I guess she decided that if she wasn't going to get to eat pork tenderloin that night, we wouldn't either. Either that, or she felt that a little cat litter would add a little je-ne-sais-quoi to the finished dish. I strongly suspect the former, though.
But over the last few months, so slowly and gradually that we almost didn't notice, our spry little cat stopped sneaking onto counters and stealing food. I chalked it up to old age until, one morning, she simply stopped eating altogether. We knew then that something was horribly wrong.
The diagnosis of lymphoma came on what easily qualifies as one of the worst weeks of my life. We did what we could to slow the progress of the disease, to steal just a few more weeks to love her and spoil her, but we knew it was only a matter of time before the cancer fought back.
On a grey Thursday morning, almost a month to the day from the initial diagnosis, we took one last walk to the vet and said our goodbyes. There's been a giant hole in my heart ever since.
So long, my darling girl. You were a grumpy little weirdo, but you were mine. I miss more than words can say.
- 1 pork tenderloin,
- 1 tsp ground cumin
- ½ tsp sweet paprika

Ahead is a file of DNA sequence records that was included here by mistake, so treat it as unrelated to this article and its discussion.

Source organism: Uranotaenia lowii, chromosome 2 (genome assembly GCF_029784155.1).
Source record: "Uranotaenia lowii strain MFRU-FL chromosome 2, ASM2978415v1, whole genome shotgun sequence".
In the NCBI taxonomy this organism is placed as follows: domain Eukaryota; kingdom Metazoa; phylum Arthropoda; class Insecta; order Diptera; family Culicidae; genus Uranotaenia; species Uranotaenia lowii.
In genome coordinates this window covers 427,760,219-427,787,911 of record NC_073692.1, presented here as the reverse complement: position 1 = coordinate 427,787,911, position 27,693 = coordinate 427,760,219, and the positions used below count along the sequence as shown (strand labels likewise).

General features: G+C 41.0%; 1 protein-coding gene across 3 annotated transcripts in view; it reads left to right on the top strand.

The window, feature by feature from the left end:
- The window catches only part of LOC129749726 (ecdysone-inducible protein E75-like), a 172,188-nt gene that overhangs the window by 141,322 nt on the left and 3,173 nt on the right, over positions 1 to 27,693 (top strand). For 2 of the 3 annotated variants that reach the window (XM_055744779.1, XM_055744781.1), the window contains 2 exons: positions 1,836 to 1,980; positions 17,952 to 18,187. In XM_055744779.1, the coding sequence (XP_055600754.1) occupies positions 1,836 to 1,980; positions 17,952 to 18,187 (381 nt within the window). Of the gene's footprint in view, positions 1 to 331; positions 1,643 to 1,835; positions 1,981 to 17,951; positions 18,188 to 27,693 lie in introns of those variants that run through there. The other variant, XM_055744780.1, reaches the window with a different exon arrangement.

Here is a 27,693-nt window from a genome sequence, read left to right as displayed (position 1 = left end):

- ½ tsp salt
- ½ tsp fresh ground black pepper
- 2 tbsp olive oil
- 1 small yellow onion, finely diced
- 2 garlic cloves, minced
- 1 tsp sweet paprika
- ½ tsp smoked paprika
- ½ tsp dried chili flakes
- ½ tsp salt
- ½ tsp fresh ground black pepper
- ¼ cup dry sherry
- 1 tbsp tomato paste
- 1 can (400 g / 14 oz) diced tomatoes
- ½ cup chicken broth
- 1 cup diced sweet potato
- 1 can (540 ml / 19 oz) chickpeas, drained and rinsed
- Chopped fresh parsley, for garnish
- Preheat the oven to 400F.
- Pat the pork tenderloin dry with paper towels. In a small bowl, stir together the cumin, paprika, salt and pepper, and rub all over the tenderloin.
- In a large, heavy-bottomed skillet, heat the olive oil and sear the pork tenderloin on all sides until well-browned. Transfer to a baking sheet and set aside.
- Add the onion to the pan, and saute until it starts to turn soft and translucent, about 3-5 minutes. Add the chopped garlic, and continue cooking until fragrant, about 1-2 minutes longer. Stir in the paprika, chili flakes, salt and pepper, then add the sherry and tomato paste and cook for another 1-2 minutes, scraping up any browned bits from the bottom of the pan as you go.
- Add the diced tomatoes, chicken broth and sweet potato to the pan. Bring the mixture to a boil, then reduce heat to low and simmer for 12-15 minutes, or until the sweet potatoes start to soften. Remove from heat and stir in the chickpeas.
- Gently rest the pork tenderloin on top of the stew. Roast in preheated oven for 20-25 minutes, or until a meat thermometer inserted into the thickest part of the tenderloin registers an internal temperature of 145F. Transfer the pork to a cutting board, tent loosely with aluminum foil, and set aside to rest for 10 minutes before cutting into slices.
- Meanwhile, give the stew a stir, and return it to the oven to bake for another 5-10 minutes, or until the sweet potatoes are very soft and the sauce has thickened.
- To serve, divide the stew between four shallow bowls, and top off with slices of tenderloin. Finish with a sprinkling of parsley, and serve immediately.